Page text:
Jeff Dai captured this photo in early October, 2016 at Lake Puma Yumco, Tibet, China. He wrote:
Have you ever seen the gegenschein? There’s no doubt it’s one of the greatest night sky naked-eye challenges, a rarely discernable faint glow that can be seen 180 degrees from the sun [for example, overhead at midnight] in an extremely dark sky.
Like the zodiacal light, the gegenschein is sunlight scattered by interplanetary dust. Most of this dust is orbiting the sun in about the ecliptic plane, with a possible concentration of particles at the L2 Earth–sun Lagrangian point.
Pictured above, this single, tracked photo recorded the gegenschein in constellation Pisces over Lake Puma Yumco, Tibet, China early this month. October–November are the peak viewing season to observe gegenschein.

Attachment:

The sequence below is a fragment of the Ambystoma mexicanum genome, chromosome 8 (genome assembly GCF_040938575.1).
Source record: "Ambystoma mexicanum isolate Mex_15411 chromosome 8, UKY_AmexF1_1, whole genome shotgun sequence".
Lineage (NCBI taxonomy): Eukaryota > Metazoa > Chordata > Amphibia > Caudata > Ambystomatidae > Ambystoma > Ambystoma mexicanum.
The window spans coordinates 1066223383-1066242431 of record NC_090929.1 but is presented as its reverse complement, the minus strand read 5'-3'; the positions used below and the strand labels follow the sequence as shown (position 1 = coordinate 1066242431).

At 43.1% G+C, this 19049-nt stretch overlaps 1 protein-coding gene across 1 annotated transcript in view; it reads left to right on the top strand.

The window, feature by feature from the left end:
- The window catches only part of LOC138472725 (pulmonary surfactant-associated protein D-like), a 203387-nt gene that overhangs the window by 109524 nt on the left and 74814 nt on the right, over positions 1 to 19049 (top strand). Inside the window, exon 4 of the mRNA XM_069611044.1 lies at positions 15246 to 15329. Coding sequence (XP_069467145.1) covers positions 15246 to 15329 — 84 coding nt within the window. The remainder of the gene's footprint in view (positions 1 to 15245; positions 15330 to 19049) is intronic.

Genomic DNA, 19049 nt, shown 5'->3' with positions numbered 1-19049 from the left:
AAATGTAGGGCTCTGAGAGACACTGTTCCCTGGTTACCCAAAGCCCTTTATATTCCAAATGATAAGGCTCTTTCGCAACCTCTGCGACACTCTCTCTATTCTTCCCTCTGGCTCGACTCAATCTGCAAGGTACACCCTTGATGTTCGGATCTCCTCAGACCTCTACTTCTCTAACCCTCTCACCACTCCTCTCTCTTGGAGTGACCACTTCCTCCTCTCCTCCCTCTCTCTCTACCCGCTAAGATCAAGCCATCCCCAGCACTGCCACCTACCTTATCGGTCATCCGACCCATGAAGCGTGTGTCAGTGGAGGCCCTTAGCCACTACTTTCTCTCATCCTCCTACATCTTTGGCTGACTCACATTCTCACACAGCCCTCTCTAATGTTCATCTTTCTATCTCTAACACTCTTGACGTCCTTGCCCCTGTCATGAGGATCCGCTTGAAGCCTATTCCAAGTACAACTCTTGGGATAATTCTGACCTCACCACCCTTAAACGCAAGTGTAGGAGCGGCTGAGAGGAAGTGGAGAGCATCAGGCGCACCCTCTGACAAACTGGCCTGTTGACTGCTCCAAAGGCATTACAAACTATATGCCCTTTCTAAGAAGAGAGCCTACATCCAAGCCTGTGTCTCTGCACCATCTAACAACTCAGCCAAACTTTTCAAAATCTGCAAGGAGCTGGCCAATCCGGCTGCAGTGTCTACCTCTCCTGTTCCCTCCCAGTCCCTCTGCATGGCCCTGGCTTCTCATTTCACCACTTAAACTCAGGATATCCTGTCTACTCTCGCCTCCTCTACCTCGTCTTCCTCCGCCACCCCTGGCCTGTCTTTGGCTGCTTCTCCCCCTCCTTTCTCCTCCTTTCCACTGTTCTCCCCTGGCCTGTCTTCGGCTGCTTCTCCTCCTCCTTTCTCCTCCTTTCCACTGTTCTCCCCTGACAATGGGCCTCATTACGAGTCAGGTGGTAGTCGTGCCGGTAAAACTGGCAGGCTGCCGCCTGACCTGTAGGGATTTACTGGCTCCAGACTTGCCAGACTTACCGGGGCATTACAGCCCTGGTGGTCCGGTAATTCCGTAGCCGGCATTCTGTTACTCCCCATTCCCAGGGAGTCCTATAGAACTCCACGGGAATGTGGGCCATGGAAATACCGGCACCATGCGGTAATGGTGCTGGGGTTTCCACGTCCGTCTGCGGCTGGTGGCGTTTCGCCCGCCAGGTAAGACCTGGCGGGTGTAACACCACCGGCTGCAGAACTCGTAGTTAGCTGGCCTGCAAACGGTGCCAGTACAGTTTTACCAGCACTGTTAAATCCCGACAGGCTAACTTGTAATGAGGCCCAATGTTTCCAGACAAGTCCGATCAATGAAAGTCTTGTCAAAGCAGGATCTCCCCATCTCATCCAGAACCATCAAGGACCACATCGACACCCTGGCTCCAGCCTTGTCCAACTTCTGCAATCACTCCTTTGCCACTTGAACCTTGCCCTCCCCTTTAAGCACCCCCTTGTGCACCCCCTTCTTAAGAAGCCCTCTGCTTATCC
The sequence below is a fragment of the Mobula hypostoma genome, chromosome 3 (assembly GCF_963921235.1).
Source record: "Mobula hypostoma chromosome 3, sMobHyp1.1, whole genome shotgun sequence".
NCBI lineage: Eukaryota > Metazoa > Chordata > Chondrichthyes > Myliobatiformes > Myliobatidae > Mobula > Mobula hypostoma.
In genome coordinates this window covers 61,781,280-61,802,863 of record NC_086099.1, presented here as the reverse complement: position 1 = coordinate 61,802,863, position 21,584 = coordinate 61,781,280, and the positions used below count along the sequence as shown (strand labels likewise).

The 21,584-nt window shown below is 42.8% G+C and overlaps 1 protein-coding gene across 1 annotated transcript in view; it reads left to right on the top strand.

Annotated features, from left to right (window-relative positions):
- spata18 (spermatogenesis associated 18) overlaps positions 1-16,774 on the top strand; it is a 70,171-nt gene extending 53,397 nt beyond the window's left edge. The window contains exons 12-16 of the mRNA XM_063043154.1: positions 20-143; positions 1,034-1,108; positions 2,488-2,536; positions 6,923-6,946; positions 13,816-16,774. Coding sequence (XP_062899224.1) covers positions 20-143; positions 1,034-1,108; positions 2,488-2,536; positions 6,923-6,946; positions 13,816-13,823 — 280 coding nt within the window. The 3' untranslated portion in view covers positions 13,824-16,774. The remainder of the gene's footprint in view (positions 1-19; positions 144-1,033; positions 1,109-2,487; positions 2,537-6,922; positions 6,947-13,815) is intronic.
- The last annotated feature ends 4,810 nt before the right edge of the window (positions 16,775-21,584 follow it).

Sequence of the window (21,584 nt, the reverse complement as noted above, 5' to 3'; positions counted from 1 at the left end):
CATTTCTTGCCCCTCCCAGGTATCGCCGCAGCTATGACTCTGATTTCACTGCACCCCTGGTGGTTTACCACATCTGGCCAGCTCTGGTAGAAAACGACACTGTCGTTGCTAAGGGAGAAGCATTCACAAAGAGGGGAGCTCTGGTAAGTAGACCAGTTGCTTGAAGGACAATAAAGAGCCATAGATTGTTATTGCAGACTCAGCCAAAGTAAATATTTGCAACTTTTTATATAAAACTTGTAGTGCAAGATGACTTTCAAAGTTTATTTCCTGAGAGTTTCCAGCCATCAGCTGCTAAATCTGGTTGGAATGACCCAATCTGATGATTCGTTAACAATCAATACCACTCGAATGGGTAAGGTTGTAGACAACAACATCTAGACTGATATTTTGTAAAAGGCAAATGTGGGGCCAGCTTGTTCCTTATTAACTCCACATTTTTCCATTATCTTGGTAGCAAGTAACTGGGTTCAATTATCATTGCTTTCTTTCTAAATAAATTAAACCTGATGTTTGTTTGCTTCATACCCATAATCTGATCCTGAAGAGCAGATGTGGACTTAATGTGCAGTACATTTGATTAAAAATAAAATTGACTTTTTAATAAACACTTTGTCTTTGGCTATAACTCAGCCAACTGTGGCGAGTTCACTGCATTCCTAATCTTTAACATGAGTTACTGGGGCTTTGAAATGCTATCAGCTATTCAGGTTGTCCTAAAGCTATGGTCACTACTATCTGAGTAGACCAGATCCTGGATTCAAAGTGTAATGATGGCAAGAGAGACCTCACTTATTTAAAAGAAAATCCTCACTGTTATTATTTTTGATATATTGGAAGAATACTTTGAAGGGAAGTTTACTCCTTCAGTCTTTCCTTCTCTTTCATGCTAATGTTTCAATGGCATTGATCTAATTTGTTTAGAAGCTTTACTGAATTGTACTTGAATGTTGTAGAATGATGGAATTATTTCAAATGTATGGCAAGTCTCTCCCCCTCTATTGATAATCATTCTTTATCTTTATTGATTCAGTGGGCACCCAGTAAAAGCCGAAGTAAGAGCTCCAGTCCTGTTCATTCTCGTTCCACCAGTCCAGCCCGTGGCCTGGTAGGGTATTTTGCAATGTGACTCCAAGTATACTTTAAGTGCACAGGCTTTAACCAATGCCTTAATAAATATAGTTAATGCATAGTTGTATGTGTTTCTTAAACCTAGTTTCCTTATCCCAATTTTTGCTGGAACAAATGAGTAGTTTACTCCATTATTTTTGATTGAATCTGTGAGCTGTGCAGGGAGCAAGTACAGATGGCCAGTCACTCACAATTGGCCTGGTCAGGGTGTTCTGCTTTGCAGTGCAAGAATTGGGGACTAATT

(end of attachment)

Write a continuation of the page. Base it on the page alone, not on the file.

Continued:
Are you up for the challenge?
Thank you, Jeff! Read more about the gegenschein, or counterglow, from Atmospheric Optics.
Also interesting is the star Achernar, a far-southern star that Northern Hemisphere skywatchers rarely see. It is toward the bottom center of the photo, peeking just above the high Himalayan peak Gulha Kangri.
Deborah Byrd created the EarthSky radio series in 1991 and founded EarthSky.org in 1994. Today, she serves as Editor-in-Chief of this website. She has won a galaxy of awards from the broadcasting and science communities, including having an asteroid named 3505 Byrd in her honor. A science communicator and educator since 1976, Byrd believes in science as a force for good in the world and a vital tool for the 21st century. "Being an EarthSky editor is like hosting a big global party for cool nature-lovers," she says.